YOU ARE HERE: LAT HomeCollections

Air passengers' bill of rights urged

April 11, 2008|James Hohmann | Times Staff Writer

WASHINGTON — Seizing on the public's frustration with airline delays, Sen. Barbara Boxer (D-Calif.) called on her colleagues Thursday to finally approve an air passengers' bill of rights.

The legislation, introduced last year, would require airlines to provide food, drinking water, cabin ventilation, toilet facilities and access to medical treatment to passengers stuck on planes waiting to take off.

Airlines would be required to develop contingency plans for allowing passengers to deplane within a specific time frame. In the absence of such a plan, passengers would have the option, as long as safety was not compromised, of getting off a grounded plane three hours after the aircraft doors had closed.

"All of us know that delays happen," Boxer said. "What we are concerned about is how people are treated after the delays happen."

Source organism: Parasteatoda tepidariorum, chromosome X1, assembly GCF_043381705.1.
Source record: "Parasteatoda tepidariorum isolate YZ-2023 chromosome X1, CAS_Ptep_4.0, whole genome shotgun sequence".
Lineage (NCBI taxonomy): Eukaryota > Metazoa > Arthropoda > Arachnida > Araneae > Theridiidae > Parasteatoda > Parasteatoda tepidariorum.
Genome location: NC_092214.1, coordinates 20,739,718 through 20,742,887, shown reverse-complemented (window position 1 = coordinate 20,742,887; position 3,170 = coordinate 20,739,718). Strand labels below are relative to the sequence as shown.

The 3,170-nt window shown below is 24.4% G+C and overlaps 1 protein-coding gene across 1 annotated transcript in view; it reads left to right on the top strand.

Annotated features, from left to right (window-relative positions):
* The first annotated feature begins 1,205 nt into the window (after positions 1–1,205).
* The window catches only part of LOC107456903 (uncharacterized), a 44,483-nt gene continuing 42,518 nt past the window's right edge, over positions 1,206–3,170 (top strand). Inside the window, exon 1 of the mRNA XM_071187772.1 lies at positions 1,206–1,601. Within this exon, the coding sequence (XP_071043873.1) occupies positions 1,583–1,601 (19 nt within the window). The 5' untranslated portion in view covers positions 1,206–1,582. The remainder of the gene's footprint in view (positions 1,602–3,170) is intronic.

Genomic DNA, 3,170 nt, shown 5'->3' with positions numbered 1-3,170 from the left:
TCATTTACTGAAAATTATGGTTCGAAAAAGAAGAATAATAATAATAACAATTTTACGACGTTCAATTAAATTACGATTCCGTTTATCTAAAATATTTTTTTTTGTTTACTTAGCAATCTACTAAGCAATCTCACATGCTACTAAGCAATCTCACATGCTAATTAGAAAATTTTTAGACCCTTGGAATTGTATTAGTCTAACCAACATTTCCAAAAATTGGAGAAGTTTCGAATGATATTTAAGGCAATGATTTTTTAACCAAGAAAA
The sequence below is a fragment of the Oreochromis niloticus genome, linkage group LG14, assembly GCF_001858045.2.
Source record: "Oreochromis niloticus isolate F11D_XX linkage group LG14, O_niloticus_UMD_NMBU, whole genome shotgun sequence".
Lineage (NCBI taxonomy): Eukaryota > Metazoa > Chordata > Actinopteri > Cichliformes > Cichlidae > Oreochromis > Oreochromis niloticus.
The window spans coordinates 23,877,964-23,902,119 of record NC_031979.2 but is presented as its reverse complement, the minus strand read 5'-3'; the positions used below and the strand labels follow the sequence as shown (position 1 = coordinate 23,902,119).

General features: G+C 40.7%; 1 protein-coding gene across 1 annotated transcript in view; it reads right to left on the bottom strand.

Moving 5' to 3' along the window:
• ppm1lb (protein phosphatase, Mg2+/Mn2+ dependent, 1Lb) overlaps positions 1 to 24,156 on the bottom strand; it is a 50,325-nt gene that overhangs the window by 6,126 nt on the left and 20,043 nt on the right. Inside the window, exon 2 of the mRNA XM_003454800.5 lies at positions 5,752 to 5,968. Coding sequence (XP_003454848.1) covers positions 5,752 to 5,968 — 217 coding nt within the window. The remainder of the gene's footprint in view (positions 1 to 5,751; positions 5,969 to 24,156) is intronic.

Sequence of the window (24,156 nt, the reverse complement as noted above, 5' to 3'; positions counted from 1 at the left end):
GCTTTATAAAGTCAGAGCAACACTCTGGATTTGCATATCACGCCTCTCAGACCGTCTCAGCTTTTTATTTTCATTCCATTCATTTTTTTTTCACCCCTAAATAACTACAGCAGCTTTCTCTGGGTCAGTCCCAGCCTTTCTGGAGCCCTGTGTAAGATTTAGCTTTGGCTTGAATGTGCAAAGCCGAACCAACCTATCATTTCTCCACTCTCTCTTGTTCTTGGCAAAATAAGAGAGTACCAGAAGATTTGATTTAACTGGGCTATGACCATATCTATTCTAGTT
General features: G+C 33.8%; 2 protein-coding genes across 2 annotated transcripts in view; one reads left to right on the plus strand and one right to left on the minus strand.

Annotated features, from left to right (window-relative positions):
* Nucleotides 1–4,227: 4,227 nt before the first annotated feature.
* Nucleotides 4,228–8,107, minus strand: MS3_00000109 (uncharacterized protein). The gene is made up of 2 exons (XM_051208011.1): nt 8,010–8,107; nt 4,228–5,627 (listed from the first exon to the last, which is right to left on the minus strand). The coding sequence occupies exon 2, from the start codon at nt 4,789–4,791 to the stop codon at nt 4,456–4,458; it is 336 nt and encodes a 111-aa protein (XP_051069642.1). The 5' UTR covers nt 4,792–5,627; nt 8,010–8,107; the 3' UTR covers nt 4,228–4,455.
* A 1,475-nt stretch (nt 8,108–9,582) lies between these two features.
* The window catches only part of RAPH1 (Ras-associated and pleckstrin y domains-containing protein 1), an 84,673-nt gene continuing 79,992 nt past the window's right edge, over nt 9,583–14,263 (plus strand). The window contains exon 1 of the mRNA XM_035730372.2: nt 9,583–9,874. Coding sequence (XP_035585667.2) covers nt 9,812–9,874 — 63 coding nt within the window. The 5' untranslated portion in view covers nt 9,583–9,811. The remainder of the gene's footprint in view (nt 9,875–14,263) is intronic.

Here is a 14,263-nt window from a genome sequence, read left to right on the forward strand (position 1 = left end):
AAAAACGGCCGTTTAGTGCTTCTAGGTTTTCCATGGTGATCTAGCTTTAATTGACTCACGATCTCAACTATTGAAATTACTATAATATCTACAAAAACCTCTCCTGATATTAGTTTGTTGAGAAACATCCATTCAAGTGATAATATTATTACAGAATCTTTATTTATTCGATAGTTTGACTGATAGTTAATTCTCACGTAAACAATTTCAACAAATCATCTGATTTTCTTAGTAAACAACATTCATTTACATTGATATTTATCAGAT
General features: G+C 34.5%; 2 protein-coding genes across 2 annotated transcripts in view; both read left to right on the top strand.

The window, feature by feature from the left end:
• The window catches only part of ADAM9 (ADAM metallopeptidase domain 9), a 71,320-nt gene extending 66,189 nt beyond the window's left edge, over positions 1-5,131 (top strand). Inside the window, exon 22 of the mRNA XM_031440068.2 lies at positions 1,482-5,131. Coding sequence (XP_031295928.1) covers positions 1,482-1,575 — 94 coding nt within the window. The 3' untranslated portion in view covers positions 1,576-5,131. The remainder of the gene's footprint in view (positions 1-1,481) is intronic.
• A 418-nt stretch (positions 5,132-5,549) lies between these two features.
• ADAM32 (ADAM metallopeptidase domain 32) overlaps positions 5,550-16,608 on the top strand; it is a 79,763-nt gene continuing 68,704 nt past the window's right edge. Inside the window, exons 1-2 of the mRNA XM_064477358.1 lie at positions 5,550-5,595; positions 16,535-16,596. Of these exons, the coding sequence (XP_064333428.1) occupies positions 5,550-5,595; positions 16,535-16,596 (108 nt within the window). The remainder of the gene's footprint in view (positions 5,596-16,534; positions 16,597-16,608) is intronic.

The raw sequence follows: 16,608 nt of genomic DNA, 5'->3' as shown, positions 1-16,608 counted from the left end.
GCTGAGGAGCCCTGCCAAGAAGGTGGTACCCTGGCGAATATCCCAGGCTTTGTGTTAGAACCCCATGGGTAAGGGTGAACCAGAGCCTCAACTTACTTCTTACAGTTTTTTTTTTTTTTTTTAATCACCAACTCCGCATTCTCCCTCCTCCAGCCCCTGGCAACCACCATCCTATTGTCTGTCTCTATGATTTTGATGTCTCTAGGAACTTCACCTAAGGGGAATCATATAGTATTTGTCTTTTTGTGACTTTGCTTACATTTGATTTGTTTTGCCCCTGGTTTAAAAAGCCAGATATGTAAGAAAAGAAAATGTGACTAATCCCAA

The proposal would not protect passengers from the kinds of flight cancellations seen this week, Boxer acknowledged.

The Senate Commerce Committee approved the measure in May 2007 as part of legislation reauthorizing funding for the FAA. Its co-sponsor, Sen. Olympia Snowe (R-Maine), said a dispute between members of the Finance and Commerce committees over airline fees and unrelated funding questions was preventing the bill from coming to a vote in the full Senate.

A renewed push for federal legislation came last month after a federal court struck down a 2007 New York state law -- similar to the one being considered in the Senate -- on grounds that only the federal government has the right to regulate air travel.

"They put the ball in our lap, and here we are -- led by quarterback Boxer," said Sen. Charles Schumer (D-N.Y.).

Elizabeth Merida, a spokeswoman for the Air Transport Assn. of America, which represents airlines and opposes the proposal, said carriers need flexibility to address situations on a case-by-case basis.

"We believe that a strict law set forth by Washington would actually inconvenience passengers even more in the end."


Los Angeles Times Articles